I love to experiment in my winemaking, and that means being just as careful about judging the experimental wines and meads as it does about making them. In a controlled experiment, I’ll make at least two almost-identical batches. The only difference between them will be the object of the experiment. Details are important here because any other difference might affect the outcome.
Once you’ve made your experimental batches, and carefully controlled the differences to meaningfully test something, then you’ve got to determine how the batches differ. This sounds like the easy part, but there are all sorts of ways that human judgment can be biased. As the experimenter, your own preconceived ideas can creep in even if you have someone else bring you unmarked samples to taste. It could be that one just looks different than the other, and you’ll know which is which because you made them.
I’m getting ready to conclude an experiment that tests the effect of boiling on a mead, so I’ve been thinking about how to observe the differences in my experimental batches. Well, if my own preconceptions can skew the results, then I’ll want other people in on the testing. They’ll have to know enough about the experiment to give me useful feedback; I’m not interested in whether they prefer their mead at room temperature rather than chilled, for example. One of the claims made about boiling is that it drives off volatile compounds that are responsible for the aroma, so I’ll ask for feedback on the aroma. On the other hand, I can’t tell them so much that I influence their judgment.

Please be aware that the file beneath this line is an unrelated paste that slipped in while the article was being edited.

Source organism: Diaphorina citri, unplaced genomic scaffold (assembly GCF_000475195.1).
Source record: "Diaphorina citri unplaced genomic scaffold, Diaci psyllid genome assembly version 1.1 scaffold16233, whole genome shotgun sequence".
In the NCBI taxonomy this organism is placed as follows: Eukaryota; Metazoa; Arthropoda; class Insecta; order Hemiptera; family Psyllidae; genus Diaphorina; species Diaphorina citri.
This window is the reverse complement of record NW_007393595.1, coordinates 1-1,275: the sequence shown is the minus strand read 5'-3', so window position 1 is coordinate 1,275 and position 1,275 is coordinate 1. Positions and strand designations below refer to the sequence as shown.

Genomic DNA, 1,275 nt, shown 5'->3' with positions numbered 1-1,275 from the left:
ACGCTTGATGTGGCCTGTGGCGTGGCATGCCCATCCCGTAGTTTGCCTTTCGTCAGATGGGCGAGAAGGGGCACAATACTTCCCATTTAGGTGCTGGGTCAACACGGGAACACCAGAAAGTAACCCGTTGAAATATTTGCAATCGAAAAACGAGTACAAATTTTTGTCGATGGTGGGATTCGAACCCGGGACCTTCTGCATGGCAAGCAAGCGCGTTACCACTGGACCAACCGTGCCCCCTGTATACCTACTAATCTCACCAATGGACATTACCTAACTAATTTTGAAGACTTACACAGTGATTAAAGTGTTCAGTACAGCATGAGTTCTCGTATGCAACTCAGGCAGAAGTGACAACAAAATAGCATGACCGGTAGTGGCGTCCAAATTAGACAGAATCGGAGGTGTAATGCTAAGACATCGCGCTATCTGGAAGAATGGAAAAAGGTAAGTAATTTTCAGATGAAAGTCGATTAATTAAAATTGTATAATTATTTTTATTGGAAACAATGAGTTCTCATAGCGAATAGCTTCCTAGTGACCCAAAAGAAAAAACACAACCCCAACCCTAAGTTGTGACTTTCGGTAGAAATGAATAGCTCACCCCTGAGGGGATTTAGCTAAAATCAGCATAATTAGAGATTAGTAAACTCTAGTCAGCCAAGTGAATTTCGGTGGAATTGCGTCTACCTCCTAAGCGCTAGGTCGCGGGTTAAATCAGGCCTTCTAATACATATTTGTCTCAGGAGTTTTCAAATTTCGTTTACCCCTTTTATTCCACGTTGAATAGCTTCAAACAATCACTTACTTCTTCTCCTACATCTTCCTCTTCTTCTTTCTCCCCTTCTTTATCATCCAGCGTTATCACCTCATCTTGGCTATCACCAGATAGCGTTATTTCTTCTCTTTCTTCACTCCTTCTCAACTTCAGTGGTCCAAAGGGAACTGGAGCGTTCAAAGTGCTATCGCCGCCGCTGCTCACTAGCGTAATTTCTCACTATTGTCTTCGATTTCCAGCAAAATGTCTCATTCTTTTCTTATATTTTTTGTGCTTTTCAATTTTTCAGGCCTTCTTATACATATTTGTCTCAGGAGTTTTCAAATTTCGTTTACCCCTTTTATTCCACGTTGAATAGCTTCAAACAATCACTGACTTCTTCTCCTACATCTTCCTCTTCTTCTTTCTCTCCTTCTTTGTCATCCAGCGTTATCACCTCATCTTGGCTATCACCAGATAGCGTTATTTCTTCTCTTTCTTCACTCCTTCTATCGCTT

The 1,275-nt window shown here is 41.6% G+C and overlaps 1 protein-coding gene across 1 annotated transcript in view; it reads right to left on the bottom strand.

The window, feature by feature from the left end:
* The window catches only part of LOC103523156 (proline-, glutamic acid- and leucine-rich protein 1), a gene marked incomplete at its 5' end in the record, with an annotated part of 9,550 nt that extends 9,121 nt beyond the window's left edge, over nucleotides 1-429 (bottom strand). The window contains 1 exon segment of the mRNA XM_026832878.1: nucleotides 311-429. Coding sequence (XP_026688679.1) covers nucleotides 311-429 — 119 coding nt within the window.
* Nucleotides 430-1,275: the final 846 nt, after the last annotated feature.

So I decided to host a tasting party. There will be six of us, including me and the Lady of the House. All of us will taste, but none of us will know which one we’re tasting. I’ll tell them that they, “will be tasting two similar meads, and I’d like to know how they differ. I’m particularly interested in how the aroma differs from one to the other. I’d also like to know which one they’d rather drink, given the choice, and why.”
I’ll decant the two meads into identical containers, I recently bought two decanters just for this tasting party, and give them arbitrary labels. I’ll write down which label is the boiled mead and which is the no-boil mead, then leave the room. The Lady of the House will then come in and replace the labels with colored post-it notes. She’ll write down which color corresponds to which label. After all that, anyone can serve the mead and hand out colored index cards for everyone to write down their observations. None of us will know which one we’re tasting, but the Lady of the House and I will be able to sort it out afterwards.
I just need to pay attention to the details for a little while longer, then we’ll have a fun evening with friends and finally learn something about this boiling controversy!
Update 4/19/2010 – A simpler and easier way
Tasting blind lets you see a wine as it really is – some irony in that! – but this careful setup is a lot of work. Here’s an easier way to run a blind tasting that gives you most of the benefit with a lot less work. Its what I use to to compare a new wine to an old favorite.
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